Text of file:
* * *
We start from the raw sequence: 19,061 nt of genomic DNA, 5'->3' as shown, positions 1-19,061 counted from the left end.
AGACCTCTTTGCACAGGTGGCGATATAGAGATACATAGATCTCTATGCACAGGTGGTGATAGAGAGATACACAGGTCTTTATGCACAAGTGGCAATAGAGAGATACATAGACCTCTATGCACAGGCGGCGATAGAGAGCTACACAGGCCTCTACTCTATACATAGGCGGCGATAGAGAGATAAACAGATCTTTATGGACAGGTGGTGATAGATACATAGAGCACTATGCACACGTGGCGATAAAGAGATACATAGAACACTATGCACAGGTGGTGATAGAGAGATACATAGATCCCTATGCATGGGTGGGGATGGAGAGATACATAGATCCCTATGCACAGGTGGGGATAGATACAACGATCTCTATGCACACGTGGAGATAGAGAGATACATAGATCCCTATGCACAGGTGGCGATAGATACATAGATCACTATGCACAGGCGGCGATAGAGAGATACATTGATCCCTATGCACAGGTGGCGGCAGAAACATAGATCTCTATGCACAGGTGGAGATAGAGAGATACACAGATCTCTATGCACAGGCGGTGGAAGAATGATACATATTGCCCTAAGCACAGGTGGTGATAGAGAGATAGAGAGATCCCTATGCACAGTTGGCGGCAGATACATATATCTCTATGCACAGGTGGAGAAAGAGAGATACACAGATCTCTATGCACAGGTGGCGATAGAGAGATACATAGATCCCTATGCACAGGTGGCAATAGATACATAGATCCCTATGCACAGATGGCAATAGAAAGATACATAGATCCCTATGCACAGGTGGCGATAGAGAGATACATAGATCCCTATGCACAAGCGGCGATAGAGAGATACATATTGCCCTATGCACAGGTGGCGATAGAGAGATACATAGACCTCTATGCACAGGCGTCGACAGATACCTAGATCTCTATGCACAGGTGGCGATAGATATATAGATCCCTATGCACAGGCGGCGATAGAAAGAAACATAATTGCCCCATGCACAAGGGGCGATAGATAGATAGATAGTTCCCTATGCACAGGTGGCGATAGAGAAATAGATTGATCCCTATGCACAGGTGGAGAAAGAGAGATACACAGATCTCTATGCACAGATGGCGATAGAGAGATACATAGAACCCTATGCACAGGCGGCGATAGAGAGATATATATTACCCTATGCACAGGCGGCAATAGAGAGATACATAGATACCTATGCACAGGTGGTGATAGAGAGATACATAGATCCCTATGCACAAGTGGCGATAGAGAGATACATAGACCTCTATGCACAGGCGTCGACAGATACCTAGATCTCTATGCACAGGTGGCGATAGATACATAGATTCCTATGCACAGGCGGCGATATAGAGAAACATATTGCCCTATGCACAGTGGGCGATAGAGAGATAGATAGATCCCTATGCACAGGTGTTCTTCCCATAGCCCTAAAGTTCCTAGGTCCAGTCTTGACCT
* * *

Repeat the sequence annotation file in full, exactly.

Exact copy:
We start from the raw sequence: 19,061 nt of genomic DNA, 5'->3' as shown, positions 1-19,061 counted from the left end.
AGACCTCTTTGCACAGGTGGCGATATAGAGATACATAGATCTCTATGCACAGGTGGTGATAGAGAGATACACAGGTCTTTATGCACAAGTGGCAATAGAGAGATACATAGACCTCTATGCACAGGCGGCGATAGAGAGCTACACAGGCCTCTACTCTATACATAGGCGGCGATAGAGAGATAAACAGATCTTTATGGACAGGTGGTGATAGATACATAGAGCACTATGCACACGTGGCGATAAAGAGATACATAGAACACTATGCACAGGTGGTGATAGAGAGATACATAGATCCCTATGCATGGGTGGGGATGGAGAGATACATAGATCCCTATGCACAGGTGGGGATAGATACAACGATCTCTATGCACACGTGGAGATAGAGAGATACATAGATCCCTATGCACAGGTGGCGATAGATACATAGATCACTATGCACAGGCGGCGATAGAGAGATACATTGATCCCTATGCACAGGTGGCGGCAGAAACATAGATCTCTATGCACAGGTGGAGATAGAGAGATACACAGATCTCTATGCACAGGCGGTGGAAGAATGATACATATTGCCCTAAGCACAGGTGGTGATAGAGAGATAGAGAGATCCCTATGCACAGTTGGCGGCAGATACATATATCTCTATGCACAGGTGGAGAAAGAGAGATACACAGATCTCTATGCACAGGTGGCGATAGAGAGATACATAGATCCCTATGCACAGGTGGCAATAGATACATAGATCCCTATGCACAGATGGCAATAGAAAGATACATAGATCCCTATGCACAGGTGGCGATAGAGAGATACATAGATCCCTATGCACAAGCGGCGATAGAGAGATACATATTGCCCTATGCACAGGTGGCGATAGAGAGATACATAGACCTCTATGCACAGGCGTCGACAGATACCTAGATCTCTATGCACAGGTGGCGATAGATATATAGATCCCTATGCACAGGCGGCGATAGAAAGAAACATAATTGCCCCATGCACAAGGGGCGATAGATAGATAGATAGTTCCCTATGCACAGGTGGCGATAGAGAAATAGATTGATCCCTATGCACAGGTGGAGAAAGAGAGATACACAGATCTCTATGCACAGATGGCGATAGAGAGATACATAGAACCCTATGCACAGGCGGCGATAGAGAGATATATATTACCCTATGCACAGGCGGCAATAGAGAGATACATAGATACCTATGCACAGGTGGTGATAGAGAGATACATAGATCCCTATGCACAAGTGGCGATAGAGAGATACATAGACCTCTATGCACAGGCGTCGACAGATACCTAGATCTCTATGCACAGGTGGCGATAGATACATAGATTCCTATGCACAGGCGGCGATATAGAGAAACATATTGCCCTATGCACAGTGGGCGATAGAGAGATAGATAGATCCCTATGCACAGGTGTTCTTCCCATAGCCCTAAAGTTCCTAGGTCCAGTCTTGACCT